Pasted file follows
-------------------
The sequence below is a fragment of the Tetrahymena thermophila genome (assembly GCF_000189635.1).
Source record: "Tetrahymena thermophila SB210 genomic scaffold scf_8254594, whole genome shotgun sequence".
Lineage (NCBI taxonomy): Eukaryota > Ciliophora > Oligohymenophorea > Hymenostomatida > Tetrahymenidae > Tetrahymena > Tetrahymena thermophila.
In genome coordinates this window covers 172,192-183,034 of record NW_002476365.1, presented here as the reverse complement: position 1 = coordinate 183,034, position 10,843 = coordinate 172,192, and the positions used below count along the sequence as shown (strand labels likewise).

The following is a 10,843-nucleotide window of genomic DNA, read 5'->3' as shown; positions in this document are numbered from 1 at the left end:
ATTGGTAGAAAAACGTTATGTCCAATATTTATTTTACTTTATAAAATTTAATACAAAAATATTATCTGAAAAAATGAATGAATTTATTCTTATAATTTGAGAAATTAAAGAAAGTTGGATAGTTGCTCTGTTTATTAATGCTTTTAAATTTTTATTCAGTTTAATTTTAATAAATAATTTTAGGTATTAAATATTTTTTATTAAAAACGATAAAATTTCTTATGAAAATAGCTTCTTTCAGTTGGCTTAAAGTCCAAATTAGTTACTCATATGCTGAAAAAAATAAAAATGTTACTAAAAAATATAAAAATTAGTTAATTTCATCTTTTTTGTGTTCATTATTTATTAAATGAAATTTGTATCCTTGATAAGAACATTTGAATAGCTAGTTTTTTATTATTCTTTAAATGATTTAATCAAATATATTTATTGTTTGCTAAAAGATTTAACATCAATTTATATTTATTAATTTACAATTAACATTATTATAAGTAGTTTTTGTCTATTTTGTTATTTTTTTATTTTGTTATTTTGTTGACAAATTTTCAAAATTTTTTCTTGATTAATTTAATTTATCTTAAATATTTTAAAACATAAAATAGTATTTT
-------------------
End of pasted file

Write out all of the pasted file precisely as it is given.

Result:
The sequence below is a fragment of the Tetrahymena thermophila genome (assembly GCF_000189635.1).
Source record: "Tetrahymena thermophila SB210 genomic scaffold scf_8254594, whole genome shotgun sequence".
Lineage (NCBI taxonomy): Eukaryota > Ciliophora > Oligohymenophorea > Hymenostomatida > Tetrahymenidae > Tetrahymena > Tetrahymena thermophila.
In genome coordinates this window covers 172,192-183,034 of record NW_002476365.1, presented here as the reverse complement: position 1 = coordinate 183,034, position 10,843 = coordinate 172,192, and the positions used below count along the sequence as shown (strand labels likewise).

The following is a 10,843-nucleotide window of genomic DNA, read 5'->3' as shown; positions in this document are numbered from 1 at the left end:
ATTGGTAGAAAAACGTTATGTCCAATATTTATTTTACTTTATAAAATTTAATACAAAAATATTATCTGAAAAAATGAATGAATTTATTCTTATAATTTGAGAAATTAAAGAAAGTTGGATAGTTGCTCTGTTTATTAATGCTTTTAAATTTTTATTCAGTTTAATTTTAATAAATAATTTTAGGTATTAAATATTTTTTATTAAAAACGATAAAATTTCTTATGAAAATAGCTTCTTTCAGTTGGCTTAAAGTCCAAATTAGTTACTCATATGCTGAAAAAAATAAAAATGTTACTAAAAAATATAAAAATTAGTTAATTTCATCTTTTTTGTGTTCATTATTTATTAAATGAAATTTGTATCCTTGATAAGAACATTTGAATAGCTAGTTTTTTATTATTCTTTAAATGATTTAATCAAATATATTTATTGTTTGCTAAAAGATTTAACATCAATTTATATTTATTAATTTACAATTAACATTATTATAAGTAGTTTTTGTCTATTTTGTTATTTTTTTATTTTGTTATTTTGTTGACAAATTTTCAAAATTTTTTCTTGATTAATTTAATTTATCTTAAATATTTTAAAACATAAAATAGTATTTT